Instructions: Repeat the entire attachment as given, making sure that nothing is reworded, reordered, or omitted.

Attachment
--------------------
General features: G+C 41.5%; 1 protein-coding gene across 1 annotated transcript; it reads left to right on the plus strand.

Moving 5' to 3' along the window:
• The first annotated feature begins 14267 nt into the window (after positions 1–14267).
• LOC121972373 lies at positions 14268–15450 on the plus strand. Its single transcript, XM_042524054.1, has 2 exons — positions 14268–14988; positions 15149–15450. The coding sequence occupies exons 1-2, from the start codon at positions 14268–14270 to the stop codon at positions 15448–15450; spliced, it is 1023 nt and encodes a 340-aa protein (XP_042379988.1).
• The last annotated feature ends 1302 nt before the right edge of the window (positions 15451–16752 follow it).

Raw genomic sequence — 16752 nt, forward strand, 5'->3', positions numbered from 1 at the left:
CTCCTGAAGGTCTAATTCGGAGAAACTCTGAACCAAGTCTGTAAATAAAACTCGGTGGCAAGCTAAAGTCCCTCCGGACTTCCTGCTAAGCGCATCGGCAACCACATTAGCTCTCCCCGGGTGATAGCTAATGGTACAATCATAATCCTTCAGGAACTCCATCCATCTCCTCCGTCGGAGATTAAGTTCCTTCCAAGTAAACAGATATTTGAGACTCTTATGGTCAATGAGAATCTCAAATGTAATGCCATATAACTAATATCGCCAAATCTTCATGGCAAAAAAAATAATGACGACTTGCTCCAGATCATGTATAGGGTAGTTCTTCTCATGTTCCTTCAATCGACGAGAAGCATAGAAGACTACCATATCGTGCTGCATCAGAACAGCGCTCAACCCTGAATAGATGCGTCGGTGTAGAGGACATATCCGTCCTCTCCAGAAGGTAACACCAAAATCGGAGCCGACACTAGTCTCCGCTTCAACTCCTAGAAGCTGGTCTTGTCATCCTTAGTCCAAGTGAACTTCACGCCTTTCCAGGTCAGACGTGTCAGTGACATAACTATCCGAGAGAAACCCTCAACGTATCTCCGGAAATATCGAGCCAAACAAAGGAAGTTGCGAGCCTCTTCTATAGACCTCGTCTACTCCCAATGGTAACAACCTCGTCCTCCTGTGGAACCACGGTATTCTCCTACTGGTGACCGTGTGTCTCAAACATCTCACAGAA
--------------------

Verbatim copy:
General features: G+C 41.5%; 1 protein-coding gene across 1 annotated transcript; it reads left to right on the plus strand.

Moving 5' to 3' along the window:
• The first annotated feature begins 14267 nt into the window (after positions 1–14267).
• LOC121972373 lies at positions 14268–15450 on the plus strand. Its single transcript, XM_042524054.1, has 2 exons — positions 14268–14988; positions 15149–15450. The coding sequence occupies exons 1-2, from the start codon at positions 14268–14270 to the stop codon at positions 15448–15450; spliced, it is 1023 nt and encodes a 340-aa protein (XP_042379988.1).
• The last annotated feature ends 1302 nt before the right edge of the window (positions 15451–16752 follow it).

Raw genomic sequence — 16752 nt, forward strand, 5'->3', positions numbered from 1 at the left:
CTCCTGAAGGTCTAATTCGGAGAAACTCTGAACCAAGTCTGTAAATAAAACTCGGTGGCAAGCTAAAGTCCCTCCGGACTTCCTGCTAAGCGCATCGGCAACCACATTAGCTCTCCCCGGGTGATAGCTAATGGTACAATCATAATCCTTCAGGAACTCCATCCATCTCCTCCGTCGGAGATTAAGTTCCTTCCAAGTAAACAGATATTTGAGACTCTTATGGTCAATGAGAATCTCAAATGTAATGCCATATAACTAATATCGCCAAATCTTCATGGCAAAAAAAATAATGACGACTTGCTCCAGATCATGTATAGGGTAGTTCTTCTCATGTTCCTTCAATCGACGAGAAGCATAGAAGACTACCATATCGTGCTGCATCAGAACAGCGCTCAACCCTGAATAGATGCGTCGGTGTAGAGGACATATCCGTCCTCTCCAGAAGGTAACACCAAAATCGGAGCCGACACTAGTCTCCGCTTCAACTCCTAGAAGCTGGTCTTGTCATCCTTAGTCCAAGTGAACTTCACGCCTTTCCAGGTCAGACGTGTCAGTGACATAACTATCCGAGAGAAACCCTCAACGTATCTCCGGAAATATCGAGCCAAACAAAGGAAGTTGCGAGCCTCTTCTATAGACCTCGTCTACTCCCAATGGTAACAACCTCGTCCTCCTGTGGAACCACGGTATTCTCCTACTGGTGACCGTGTGTCTCAAACATCTCACAGAA